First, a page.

Does AT&T actually hate its best customers or does it just not care about them?


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Mashable reports that AT&T’s CEO, Ralph De la Vega is considering a pricing strategy that charges heavy users of data (read iPhone and some Blackberry Bold users) a higher price for data usage. Maybe this will surface as a surcharge, or just creating a variable data plan rate. Either way, this feels counter to the very basics of effective customer relationship management.

I can kind of see where what may have been the genesis of this idea: We charge people who talk on their phones more than those who talk less, right? shouldn’t the same apply for data? But, here’s why it’s different:

  1. If you’re using a lot of data, you’re more than likely to own an expensive smart phone. If you own an expensive smart phone, the more likely that your NEXT phone purchase will be an expensive smart phone and the more likely that purchase is going to come sooner rather than later. As AT&T, you don’t want to lose the revenue from that future purchase.
  2. If you’re using a lot of data, you’re more than likely already paying for an expensive data plan on top of an expensive voice plan. As AT&T, you don’t want to lose that rich, recurring revenue stream.
  3. If you’re using a lot of data, you’re more than likely very engaged with social media and you just might be an influencer amongst your social group when it comes to technology adoption. As AT&T, you don’t want socially influential people telling their friends how much they got screwed by you and how they can’t wait to move on to a new carrier
  4. If you’re using a lot of data, you’re more than likely the kind of customer that handset manufacturers love to try and attract. As AT&T, you don’t want handset manufacturers to bypass you with their latest and greatest handsets because you’ve turned off (or worse yet, outright lost) all of your technology early adopters / heavy users.

Notice that these things aren’t necesarily true of heavy voice users today. Also notice, that this decision may shift lucrative handset sales revenue to the competition, reduce retention rate for ongoing service revenue, create a set of influential detractors for the brand all of which may ultimately affect their supply relationships. Not good.

So, Mr De la Vega, I for one suggest you reconsider. And, while you’re at it… can you please reserve the best discounts and promotions for your existing customers who you want to keep instead of new ones who you’re courting?

Republished with author's permission from original post.

Michael Nurse
Michael Nurse is a business strategist focused on digital business model innovation and managing customer relationships in the digital space. He leads the customer strategy and planning function for the Atlanta office LBi - a digital marketing agency. Views expressed in his blog posts do not necessarily reflect the views of LBi.


  1. Without meaning to disagree with your well taken comment, it did remind me that At&t has apparently (according to newspapers) been suffering from an incredible strain on its networks due to iPhone users’ heavy use of the Internet.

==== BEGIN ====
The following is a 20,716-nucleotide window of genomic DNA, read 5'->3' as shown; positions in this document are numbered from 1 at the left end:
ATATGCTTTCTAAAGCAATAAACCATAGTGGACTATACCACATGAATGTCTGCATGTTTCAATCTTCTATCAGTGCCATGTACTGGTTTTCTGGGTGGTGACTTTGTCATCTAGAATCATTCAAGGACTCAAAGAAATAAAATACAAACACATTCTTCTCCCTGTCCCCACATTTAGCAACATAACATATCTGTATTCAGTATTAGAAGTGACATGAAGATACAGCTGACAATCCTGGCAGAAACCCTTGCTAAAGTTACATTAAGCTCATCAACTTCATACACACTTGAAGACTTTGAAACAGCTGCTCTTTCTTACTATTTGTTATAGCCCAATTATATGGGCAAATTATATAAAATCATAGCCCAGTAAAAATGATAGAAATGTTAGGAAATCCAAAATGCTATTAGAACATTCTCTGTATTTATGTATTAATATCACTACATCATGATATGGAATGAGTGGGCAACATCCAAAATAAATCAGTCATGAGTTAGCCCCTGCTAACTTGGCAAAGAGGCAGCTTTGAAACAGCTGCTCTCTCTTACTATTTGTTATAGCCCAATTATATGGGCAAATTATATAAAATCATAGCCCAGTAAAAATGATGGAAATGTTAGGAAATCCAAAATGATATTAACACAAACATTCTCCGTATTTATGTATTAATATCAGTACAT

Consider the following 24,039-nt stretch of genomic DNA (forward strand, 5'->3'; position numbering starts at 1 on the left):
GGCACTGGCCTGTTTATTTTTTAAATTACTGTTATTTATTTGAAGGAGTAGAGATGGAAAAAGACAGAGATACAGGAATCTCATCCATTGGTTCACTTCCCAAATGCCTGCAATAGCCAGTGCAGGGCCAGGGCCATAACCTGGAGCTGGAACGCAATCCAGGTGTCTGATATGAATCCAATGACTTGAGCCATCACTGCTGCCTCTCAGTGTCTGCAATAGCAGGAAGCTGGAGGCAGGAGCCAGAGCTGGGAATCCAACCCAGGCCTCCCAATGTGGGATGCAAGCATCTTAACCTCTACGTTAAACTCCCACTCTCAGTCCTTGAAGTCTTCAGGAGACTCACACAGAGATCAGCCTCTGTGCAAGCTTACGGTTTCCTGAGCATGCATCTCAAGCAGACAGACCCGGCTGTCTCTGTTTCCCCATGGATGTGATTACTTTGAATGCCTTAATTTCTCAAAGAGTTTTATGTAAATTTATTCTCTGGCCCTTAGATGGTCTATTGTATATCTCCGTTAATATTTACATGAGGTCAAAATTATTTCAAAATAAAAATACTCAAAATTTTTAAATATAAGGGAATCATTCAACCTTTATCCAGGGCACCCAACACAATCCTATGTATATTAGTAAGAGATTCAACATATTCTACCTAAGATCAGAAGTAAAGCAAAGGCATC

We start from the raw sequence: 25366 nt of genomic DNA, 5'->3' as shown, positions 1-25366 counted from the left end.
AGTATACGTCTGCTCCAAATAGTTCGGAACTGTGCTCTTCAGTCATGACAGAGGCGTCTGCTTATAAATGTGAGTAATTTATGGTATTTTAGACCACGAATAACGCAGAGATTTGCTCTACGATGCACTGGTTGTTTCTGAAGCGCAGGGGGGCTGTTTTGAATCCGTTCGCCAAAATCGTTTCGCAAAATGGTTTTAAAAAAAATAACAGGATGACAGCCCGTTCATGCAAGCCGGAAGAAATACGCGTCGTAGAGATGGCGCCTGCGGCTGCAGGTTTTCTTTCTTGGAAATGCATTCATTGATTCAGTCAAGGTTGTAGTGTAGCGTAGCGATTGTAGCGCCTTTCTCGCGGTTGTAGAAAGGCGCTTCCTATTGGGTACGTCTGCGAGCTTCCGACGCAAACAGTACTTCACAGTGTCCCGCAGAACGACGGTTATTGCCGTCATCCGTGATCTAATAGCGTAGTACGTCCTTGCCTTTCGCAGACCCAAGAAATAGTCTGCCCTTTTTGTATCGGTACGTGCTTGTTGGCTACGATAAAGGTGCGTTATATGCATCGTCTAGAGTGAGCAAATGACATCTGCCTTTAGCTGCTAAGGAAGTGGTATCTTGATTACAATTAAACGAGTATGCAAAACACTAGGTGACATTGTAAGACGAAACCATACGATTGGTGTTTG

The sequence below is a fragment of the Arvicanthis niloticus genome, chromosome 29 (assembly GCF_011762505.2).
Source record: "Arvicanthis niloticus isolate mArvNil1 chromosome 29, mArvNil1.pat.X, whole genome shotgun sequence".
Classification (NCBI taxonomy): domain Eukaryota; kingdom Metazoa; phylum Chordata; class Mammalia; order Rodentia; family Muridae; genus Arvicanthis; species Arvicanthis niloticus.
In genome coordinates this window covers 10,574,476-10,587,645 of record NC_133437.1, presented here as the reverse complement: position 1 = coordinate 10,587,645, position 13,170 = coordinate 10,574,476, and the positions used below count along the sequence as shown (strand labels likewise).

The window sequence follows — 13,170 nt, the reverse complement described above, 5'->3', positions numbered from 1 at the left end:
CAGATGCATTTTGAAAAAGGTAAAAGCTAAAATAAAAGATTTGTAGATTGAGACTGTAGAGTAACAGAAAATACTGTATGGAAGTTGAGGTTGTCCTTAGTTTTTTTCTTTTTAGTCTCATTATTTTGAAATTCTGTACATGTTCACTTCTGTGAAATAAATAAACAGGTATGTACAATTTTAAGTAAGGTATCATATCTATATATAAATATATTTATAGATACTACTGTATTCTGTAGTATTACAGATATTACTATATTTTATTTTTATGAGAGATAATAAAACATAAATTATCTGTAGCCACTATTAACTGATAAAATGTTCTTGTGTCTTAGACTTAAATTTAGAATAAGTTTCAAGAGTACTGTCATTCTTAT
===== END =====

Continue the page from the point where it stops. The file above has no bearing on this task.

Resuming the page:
An interesting stat that I read is that iPhones only make up about 20% of all Smartphones but 60% to 70% of mobile Internet usage. I have a Blackberry myself and can easily imagine why this stat might be accurate.

    The strain on At&t’s network has apparently been so much that download speeds are apparently slow or even glacial.

    So you could say that “putting a tax” on heavy data usage is a customer friendly strategy so that those who most need it will find enough bandwidth to get their jobs done.

    Kind of like metered parking.
    (which too is annoying though)

    With all that in mind, I think it becomes a pretty sophisticated question to decide which path (progressive data fee or not) is the better path for the carrier.

  2. I took a break from posting over the holidays so am just replying to your comment now.

    first, please don’t apologize for disagreeing… understanding and debating others’ points of view is the main reason I started blogging in the first place.

    To that end, In your analogy of metered parking, consider the overall model of the parking authority in a most cities. They often offer metered parking targeting customers who occasionally park at a given location for short periods of time, day parking in designated lots for people parking at a given location occasionally but for longer periods of time and monthly parking permits for people that are heavy users of a given parking lot.

    Like mobile phone contracts, the per minute (or per MB) charge drops as you purchase a more bulk parking package (daily parking is typically less expensive per hour than meter parking if you stay the whole day and monthly parking is typically less expensive per day than daily parking if you park every day or even every weekday)

    AT&T is effectively charging their monthly (high volume) partners more because they park there a lot.

    To go a step further though, a parking lot’s profitability doesn’t change based on the type of car that a customer parks there (the phone)


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